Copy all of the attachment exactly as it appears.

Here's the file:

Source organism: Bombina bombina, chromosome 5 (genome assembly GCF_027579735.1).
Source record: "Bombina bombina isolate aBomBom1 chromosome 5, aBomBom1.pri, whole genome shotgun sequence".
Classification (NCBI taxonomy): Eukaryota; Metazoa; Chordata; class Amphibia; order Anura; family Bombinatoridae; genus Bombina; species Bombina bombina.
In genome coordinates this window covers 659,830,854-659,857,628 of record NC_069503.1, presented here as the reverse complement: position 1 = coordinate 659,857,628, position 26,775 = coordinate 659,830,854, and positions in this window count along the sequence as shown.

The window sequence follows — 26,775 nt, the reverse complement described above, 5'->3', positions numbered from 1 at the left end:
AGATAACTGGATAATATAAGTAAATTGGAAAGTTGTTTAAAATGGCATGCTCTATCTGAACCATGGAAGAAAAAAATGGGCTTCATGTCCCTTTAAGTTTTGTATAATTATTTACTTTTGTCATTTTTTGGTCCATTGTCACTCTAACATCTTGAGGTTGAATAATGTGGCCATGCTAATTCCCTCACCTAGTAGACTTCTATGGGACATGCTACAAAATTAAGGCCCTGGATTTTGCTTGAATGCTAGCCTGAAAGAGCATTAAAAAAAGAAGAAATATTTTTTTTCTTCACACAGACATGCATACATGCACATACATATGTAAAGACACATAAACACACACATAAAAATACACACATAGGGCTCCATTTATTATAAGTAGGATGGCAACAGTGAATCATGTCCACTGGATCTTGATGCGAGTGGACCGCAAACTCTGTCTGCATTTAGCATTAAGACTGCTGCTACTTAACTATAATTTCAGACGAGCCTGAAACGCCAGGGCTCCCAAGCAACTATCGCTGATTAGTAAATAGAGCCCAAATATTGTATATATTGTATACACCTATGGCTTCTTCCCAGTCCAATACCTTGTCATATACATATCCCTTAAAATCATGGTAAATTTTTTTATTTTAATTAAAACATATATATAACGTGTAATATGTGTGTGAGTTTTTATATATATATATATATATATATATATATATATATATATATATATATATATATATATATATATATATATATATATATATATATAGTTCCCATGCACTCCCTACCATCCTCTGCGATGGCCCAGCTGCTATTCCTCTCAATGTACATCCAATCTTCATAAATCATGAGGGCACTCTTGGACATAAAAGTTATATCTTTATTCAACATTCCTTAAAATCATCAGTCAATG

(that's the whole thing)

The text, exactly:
Source organism: Bombina bombina, chromosome 5 (genome assembly GCF_027579735.1).
Source record: "Bombina bombina isolate aBomBom1 chromosome 5, aBomBom1.pri, whole genome shotgun sequence".
Classification (NCBI taxonomy): Eukaryota; Metazoa; Chordata; class Amphibia; order Anura; family Bombinatoridae; genus Bombina; species Bombina bombina.
In genome coordinates this window covers 659,830,854-659,857,628 of record NC_069503.1, presented here as the reverse complement: position 1 = coordinate 659,857,628, position 26,775 = coordinate 659,830,854, and positions in this window count along the sequence as shown.

The window sequence follows — 26,775 nt, the reverse complement described above, 5'->3', positions numbered from 1 at the left end:
AGATAACTGGATAATATAAGTAAATTGGAAAGTTGTTTAAAATGGCATGCTCTATCTGAACCATGGAAGAAAAAAATGGGCTTCATGTCCCTTTAAGTTTTGTATAATTATTTACTTTTGTCATTTTTTGGTCCATTGTCACTCTAACATCTTGAGGTTGAATAATGTGGCCATGCTAATTCCCTCACCTAGTAGACTTCTATGGGACATGCTACAAAATTAAGGCCCTGGATTTTGCTTGAATGCTAGCCTGAAAGAGCATTAAAAAAAGAAGAAATATTTTTTTTCTTCACACAGACATGCATACATGCACATACATATGTAAAGACACATAAACACACACATAAAAATACACACATAGGGCTCCATTTATTATAAGTAGGATGGCAACAGTGAATCATGTCCACTGGATCTTGATGCGAGTGGACCGCAAACTCTGTCTGCATTTAGCATTAAGACTGCTGCTACTTAACTATAATTTCAGACGAGCCTGAAACGCCAGGGCTCCCAAGCAACTATCGCTGATTAGTAAATAGAGCCCAAATATTGTATATATTGTATACACCTATGGCTTCTTCCCAGTCCAATACCTTGTCATATACATATCCCTTAAAATCATGGTAAATTTTTTTATTTTAATTAAAACATATATATAACGTGTAATATGTGTGTGAGTTTTTATATATATATATATATATATATATATATATATATATATATATATATATATATATATATATATATATATATATATATATATATAGTTCCCATGCACTCCCTACCATCCTCTGCGATGGCCCAGCTGCTATTCCTCTCAATGTACATCCAATCTTCATAAATCATGAGGGCACTCTTGGACATAAAAGTTATATCTTTATTCAACATTCCTTAAAATCATCAGTCAATG